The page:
“If I had a son, he would look like Trayvon,” President Obama said Friday, March 23, regarding the recent killing of Trayvon Martin, an unarmed black teenager who was shot last month in Florida by a neighborhood-watch volunteer who has not been charged with a crime. “I think [Martin's parents] are right to expect that all of us as Americans are going to take this with the seriousness it deserves, and we will get to the bottom of exactly what happened.”
In a flash, by answering an unplanned question shouted during an unrelated event, Obama had erased the careful distance from the case that his aides have maintained for days. “Our thoughts and prayers go out to Trayvon Martin’s family,” White House spokesman Jay Carney said on March 19. “But obviously, we’re not going to wade into a local law-enforcement matter. I would refer you to the Justice Department and local law enforcement at this point.”
Obama’s press handlers have discouraged the President from getting involved in local issues. It took them weeks to deal with the fallout from his comments on Harvard professor Henry Louis Gates’ run-in with local law enforcement in 2009. In 2010, Obama’s comments supporting the concept of an Islamic center in lower Manhattan undercut weeks of Democratic messaging on the economy before the midterm elections.
But on Friday, Obama did it again, deliberately. The Martin case has laid bare racial tensions nationwide. And in speaking out, the President was taking real political risk.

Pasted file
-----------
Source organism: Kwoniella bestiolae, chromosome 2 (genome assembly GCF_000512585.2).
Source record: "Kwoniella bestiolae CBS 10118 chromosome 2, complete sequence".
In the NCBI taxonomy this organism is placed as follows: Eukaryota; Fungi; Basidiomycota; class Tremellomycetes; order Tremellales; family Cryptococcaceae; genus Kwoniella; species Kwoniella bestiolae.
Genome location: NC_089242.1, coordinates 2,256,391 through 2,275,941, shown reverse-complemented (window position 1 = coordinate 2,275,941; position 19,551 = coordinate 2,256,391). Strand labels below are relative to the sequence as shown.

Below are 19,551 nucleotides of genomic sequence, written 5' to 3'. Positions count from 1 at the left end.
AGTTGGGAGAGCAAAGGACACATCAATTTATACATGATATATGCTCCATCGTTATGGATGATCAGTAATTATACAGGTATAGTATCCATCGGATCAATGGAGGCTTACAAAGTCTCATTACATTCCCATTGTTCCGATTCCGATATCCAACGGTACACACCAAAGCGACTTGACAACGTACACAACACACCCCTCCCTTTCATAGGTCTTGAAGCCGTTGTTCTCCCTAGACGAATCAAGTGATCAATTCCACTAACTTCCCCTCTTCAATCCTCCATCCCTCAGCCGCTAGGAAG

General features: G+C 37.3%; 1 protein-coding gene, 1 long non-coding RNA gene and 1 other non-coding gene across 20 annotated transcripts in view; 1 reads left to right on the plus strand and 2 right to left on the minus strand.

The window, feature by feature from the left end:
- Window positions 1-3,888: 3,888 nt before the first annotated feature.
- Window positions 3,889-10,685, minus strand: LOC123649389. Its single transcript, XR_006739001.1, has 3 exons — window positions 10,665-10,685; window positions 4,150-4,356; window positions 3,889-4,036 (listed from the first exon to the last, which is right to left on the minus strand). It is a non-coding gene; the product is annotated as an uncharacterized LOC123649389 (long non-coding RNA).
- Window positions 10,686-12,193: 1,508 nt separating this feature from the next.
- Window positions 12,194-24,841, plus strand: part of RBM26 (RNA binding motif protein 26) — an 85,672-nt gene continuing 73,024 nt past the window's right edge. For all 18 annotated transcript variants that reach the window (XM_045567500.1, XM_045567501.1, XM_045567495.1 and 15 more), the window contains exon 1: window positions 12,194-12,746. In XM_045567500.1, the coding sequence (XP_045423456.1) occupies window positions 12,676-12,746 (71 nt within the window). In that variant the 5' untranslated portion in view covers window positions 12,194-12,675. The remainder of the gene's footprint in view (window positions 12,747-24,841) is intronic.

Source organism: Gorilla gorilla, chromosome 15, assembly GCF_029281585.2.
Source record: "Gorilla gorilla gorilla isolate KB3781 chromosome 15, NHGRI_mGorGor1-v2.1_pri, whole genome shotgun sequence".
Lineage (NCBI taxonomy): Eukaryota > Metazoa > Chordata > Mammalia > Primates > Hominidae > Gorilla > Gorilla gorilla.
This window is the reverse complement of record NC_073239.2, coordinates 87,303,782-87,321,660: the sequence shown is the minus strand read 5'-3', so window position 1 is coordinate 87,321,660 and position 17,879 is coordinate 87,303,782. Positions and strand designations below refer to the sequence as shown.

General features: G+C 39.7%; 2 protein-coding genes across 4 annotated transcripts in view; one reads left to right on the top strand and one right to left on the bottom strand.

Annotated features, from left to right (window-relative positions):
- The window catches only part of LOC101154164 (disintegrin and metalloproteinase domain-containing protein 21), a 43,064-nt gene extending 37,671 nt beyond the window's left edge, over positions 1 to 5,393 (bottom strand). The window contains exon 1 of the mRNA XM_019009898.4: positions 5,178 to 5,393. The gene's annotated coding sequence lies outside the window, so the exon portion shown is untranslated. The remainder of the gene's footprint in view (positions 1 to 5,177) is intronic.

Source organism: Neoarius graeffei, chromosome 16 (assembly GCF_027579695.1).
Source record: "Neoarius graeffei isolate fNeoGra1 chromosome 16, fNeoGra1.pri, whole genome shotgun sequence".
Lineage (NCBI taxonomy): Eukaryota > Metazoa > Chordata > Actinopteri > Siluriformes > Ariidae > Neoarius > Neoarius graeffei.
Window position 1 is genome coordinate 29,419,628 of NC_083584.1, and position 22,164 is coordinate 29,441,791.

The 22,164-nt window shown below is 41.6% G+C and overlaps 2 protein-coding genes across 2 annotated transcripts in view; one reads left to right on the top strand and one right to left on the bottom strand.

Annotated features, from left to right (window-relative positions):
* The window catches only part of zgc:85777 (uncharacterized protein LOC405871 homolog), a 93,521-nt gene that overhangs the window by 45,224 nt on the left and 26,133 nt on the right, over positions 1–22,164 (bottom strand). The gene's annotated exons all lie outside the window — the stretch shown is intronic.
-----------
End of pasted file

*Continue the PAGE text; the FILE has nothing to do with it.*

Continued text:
Racial suspicion and bigotry are likely to play at least as big a role in the 2012 election as they did in 2008, when Obama generally tried to avoid any rhetorical or policy actions that could be portrayed by his opponents as favoring one group over another. This was exactly the hornet’s nest that Obama kicked in 2009 when he said Cambridge, Mass., police had “acted stupidly” in arresting Gates.
In September 2008, a CNN/Opinion Research poll found that 37% of prospective voters said race would be a factor in their vote. “Of the 8% of Democrats who told CNN they plan to vote for Obama’s GOP rival, Senator John McCain, half said race was a factor,” CNN reported at the time. Obama’s re-election is expected to be a much closer race, and any alienation of working-class white voters uncomfortable with the controversy over Martin’s death could hurt him.
The race issue aside, there is a long history of Presidents’ causing trouble by weighing in on local cases, as Swampland alumna Karen Tumulty points out. After Richard Nixon declared serial-killer ringleader Charles Manson “guilty” before a jury verdict was issued, Manson held up a newspaper headline in court that read, “Manson Guilty, Nixon Declares.”
At the same time, there are potential political benefits in Florida of the President’s becoming involved in the case. The first is the simplest one: a public showing of empathy is an obvious example of presidential leadership. Obama has repeatedly shown a real talent for this part of the job. His memorial speech to the people who died during the shooting of Gabrielle Giffords remains one of the high points of his rocky tenure in the White House.
Second, the Obama campaign’s plans to win the Sunshine State depend heavily on registering and turning out large numbers of black voters, who have been appearing in large numbers in rallies to demand the arrest of Martin’s killer.
Finally, Obama’s comments allow him to avoid looking as if he were dodging the issue out of political caution. Outrage over law enforcement’s handling of the case continues to grow, and hearings in both the Florida state legislature and the U.S. Congress are expected in coming days. It will likely take weeks for the investigation into the killing to run its course. By speaking out Friday after a reporter shouted a question in the Rose Garden, the President left no doubt about his concern, political risks or not.